In ruling on a motion to dismiss, the court must accept as true all averments of material fact and must construe such averments in the light most favorable to the non-moving party. Western Reserve Oil & Gas Co. v. New, 765 F.2d 1428, 1430 (9th Cir. 1985). Any existing ambiguities must be resolved in favor of the pleading. Walling v. Beverly Enterprises, 476 F.2d 393, 396 (9th Cir. 1973).

A complaint may be dismissed as a matter of law for two reasons: (1) lack of a cognizable legal theory or (2) insufficient facts stated under a cognizable theory. Robertson v. Dean Witter Reynolds, Inc., 749 F.2d 530, 533-34 (9th Cir. 1984). Thus, in resolving a motion to dismiss, the court must (1) construe the complaint in the light most favorable to the plaintiff; (2) accept all well-pleaded factual averments as true; and (3) determine whether plaintiff can prove any set of facts to support a claim that would merit relief. Cahill v. Liberty Mut. Ins. Co., 80 F3d 336, 337-338 (9th Cir. 1996).


Generally, defendants aver that plaintiffs fail to state claims upon which relief can be granted, thus warranting a motion to dismiss.*fn3 Each of these claims will be addressed separately below.

As an initial matter, defendants generally argue that plaintiffs fail to separate out particular defendants or any specific wrongs committed by them. Plaintiffs respond that the separate defendants are indeed liable to the extent that they acted as agents, servants and/or employees of the remaining defendants and for each other. The Ninth Circuit has held that averments of agency are not required in a complaint. Greenberg v. Sala , 822 F.2d 882, 886 (9th Cir. 1987). "A person legally responsible for an act may be alleged to have committed it without going into the theories which support that ultimate fact." Id. Therefore, in this regard, plaintiffs' pleadings of agency are sufficient.

A. Plaintiffs Have Sufficiently Averred Their First Claim for Relief Under the Fair Housing Act, 42 U.S.C. § 3605 and § 3604.

The Andrade and Do defendants generally argue that because plaintiffs' first claim for relief, brought under 42 U.S.C. §§ 3605 and 3604, does not specifically refer to defendants or to any wrongs committed by them, plaintiffs' claim must be dismissed. In response, plaintiffs point out that defendants' argument ignores the language in the complaint wherein plaintiffs aver that both the Andrade and Do defendants individually took part in the sale of the properties and/or the brokering of the loans at issue. Given that the second amended complaint does specifically aver that the Andrade and Do defendants engaged in selling, brokering, or appraising residential real property associated with the complaint, plaintiffs have sufficiently pled their first claim for relief.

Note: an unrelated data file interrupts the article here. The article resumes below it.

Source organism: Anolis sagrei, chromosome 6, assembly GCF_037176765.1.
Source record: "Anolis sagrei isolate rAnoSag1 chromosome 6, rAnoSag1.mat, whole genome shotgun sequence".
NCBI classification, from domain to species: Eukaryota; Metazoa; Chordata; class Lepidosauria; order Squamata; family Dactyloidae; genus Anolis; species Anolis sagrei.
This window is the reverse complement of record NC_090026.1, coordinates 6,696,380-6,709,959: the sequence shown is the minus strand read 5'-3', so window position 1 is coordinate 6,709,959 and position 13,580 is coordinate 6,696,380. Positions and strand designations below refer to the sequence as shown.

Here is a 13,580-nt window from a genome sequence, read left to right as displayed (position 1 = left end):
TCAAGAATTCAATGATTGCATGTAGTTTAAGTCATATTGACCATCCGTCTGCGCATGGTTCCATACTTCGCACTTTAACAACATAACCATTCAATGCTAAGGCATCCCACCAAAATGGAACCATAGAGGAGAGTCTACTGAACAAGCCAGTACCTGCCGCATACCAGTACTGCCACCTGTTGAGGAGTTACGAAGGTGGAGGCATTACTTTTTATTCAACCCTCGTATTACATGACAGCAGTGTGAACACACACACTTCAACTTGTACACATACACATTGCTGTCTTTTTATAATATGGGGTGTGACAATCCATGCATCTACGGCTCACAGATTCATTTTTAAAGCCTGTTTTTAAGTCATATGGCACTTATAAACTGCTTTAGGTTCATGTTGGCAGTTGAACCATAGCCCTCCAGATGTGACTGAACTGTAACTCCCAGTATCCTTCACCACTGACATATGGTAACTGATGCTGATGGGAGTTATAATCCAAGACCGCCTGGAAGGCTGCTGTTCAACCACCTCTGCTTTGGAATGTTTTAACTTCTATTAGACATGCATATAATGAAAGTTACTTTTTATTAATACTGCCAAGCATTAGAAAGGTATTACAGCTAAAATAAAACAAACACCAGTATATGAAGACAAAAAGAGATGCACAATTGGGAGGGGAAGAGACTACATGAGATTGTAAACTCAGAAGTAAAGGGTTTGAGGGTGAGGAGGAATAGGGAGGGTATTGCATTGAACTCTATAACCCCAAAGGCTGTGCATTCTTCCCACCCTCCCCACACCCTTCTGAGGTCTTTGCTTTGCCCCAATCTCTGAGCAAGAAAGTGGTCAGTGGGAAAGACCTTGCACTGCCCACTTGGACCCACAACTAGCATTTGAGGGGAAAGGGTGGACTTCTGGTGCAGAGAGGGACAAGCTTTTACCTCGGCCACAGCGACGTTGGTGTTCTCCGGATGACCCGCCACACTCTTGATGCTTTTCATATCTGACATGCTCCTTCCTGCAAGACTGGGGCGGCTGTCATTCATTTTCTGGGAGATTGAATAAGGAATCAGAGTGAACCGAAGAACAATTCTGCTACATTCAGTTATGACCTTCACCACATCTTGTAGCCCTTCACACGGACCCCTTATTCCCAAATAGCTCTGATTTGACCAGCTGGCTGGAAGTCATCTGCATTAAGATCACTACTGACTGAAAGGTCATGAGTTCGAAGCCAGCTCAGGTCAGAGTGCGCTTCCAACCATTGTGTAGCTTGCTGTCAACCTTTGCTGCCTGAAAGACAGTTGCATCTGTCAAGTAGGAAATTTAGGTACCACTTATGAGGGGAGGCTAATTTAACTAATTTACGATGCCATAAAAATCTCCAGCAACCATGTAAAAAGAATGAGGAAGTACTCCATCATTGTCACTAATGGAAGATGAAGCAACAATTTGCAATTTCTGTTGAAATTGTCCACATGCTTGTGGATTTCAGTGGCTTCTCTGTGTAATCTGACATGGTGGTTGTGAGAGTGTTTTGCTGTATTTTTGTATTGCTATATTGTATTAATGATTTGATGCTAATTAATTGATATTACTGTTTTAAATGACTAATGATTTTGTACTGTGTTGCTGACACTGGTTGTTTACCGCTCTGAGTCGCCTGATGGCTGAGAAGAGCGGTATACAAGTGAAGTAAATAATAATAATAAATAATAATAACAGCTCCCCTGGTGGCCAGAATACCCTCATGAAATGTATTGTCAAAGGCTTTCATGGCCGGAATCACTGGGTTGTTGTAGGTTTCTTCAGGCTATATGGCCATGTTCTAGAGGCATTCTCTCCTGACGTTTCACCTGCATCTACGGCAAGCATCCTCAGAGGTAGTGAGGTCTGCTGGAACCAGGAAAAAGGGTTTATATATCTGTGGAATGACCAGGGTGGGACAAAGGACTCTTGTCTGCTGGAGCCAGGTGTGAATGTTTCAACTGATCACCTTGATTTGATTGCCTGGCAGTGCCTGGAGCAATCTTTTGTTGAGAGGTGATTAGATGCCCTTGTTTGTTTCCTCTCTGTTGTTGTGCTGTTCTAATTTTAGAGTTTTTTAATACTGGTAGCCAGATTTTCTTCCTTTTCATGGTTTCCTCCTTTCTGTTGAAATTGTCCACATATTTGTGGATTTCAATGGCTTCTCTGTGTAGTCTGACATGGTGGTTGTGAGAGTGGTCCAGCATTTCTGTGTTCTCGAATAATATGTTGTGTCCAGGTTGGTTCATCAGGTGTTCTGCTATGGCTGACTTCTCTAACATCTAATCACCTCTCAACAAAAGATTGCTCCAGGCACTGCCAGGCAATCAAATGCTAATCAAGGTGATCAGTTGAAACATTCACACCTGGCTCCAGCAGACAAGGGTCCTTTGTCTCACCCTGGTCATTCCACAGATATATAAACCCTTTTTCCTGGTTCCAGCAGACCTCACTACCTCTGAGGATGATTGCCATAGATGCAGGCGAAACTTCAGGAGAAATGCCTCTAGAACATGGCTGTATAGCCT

1. IHCC's Motion to Dismiss is Denied as to Plaintiffs' Claim for Relief Under § 3605.

More specifically, IHCC argues that plaintiffs' claim is not a violation of section 3605 given that 1) plaintiffs do not aver that IHCC refused to issue a loan, but instead only aver that they were provided loans that were allegedly "designed to ultimately fail;" 2) plaintiffs' claim is contradictory given that it inconsistently cites undisclosed terms in the loans while also alleging that terms were disclosed but were only accepted by the plaintiffs because of pressure from the realtor; and, 3) plaintiffs fail to aver that IHCC's actions were discriminatory because "someone, someplace, got better loans, but not that IHCC made better loans to people similarly situated." In response, plaintiff argues that 1) section 3605 of the FHA makes it clear that the Act prohibits not just the refusal of loans, but the making and purchasing of a loan; 2) IHCC has no authority for the proposition that plaintiffs' knowledge of the predatory nature of the loans is in any way legally relevant to a discrimination claim; and, 3) IHCC acted in a discriminatory manner and thus violated section 3605 when it participated in ""reverse redlining."*fn4

As to IHCC's first contention, section 3605 does prohibit the "making or purchasing of loans or providing other financial assistance." See 42 U.S.C. § 3605 (b)(1). As to IHCC's second contention, its argument that plaintiffs are inconsistent in grounding their claims on both "undisclosed" and "disclosed" terms does not render it defective under the expansive pleading standard embodied in Rule 8. The rules are designed specifically to minimize disputes over pleading technicalities. See Conley v. Gibson, 355 U.S. 41, 47-48 (1957).

As to IHCC's third contention, although this issue has not been directly addressed by the Ninth Circuit, other courts have held that "reverse redlining" claims are cognizable under the FHA. See Honorable v. Easy Life Real Estate System, 100 F. Supp. 2d 885, 892 (N.D. Ill. 2000). In order to establish a prima facie case of discrimination in violation of section 3605 based on reverse redlining, the plaintiff must show: (1) that she is a member of a protected class; (2) that she applied for and was qualified for loans; (3) that the loans were given on grossly unfavorable terms; and, (4) that the lender continues to provide loans to other applicants with similar qualifications, but on significantly more favorable terms. See Matthews v. New Century Mortg. Corp., 185 F.Supp.2d 874, 886-87 (S.D. Ohio 2002). "In the alternative, if the plaintiff presents direct evidence that the lender intentionally targeted her for unfair loans...the plaintiff need not also show that the lender makes loans on more favorable terms to others." Id.

Here, plaintiffs have averred sufficient facts to plead "reverse redlining" under section 3605 given that the Second Amended Complaint recites: 1) they are members of a protected class; 2) they applied for and were qualified for loans; and, 3) IHCC gave them loans on grossly unfavorable terms. The absence of an averment that similarly situated people obtained loans on more favorable terms does not defeat the claim in that plaintiffs may be able to show directly that IHCC intentionally targeted them for unfair loans on the basis of their racial status, thus eliminating the necessity of proving the fourth element of the prima facie case. See Matthews, 185 F. ...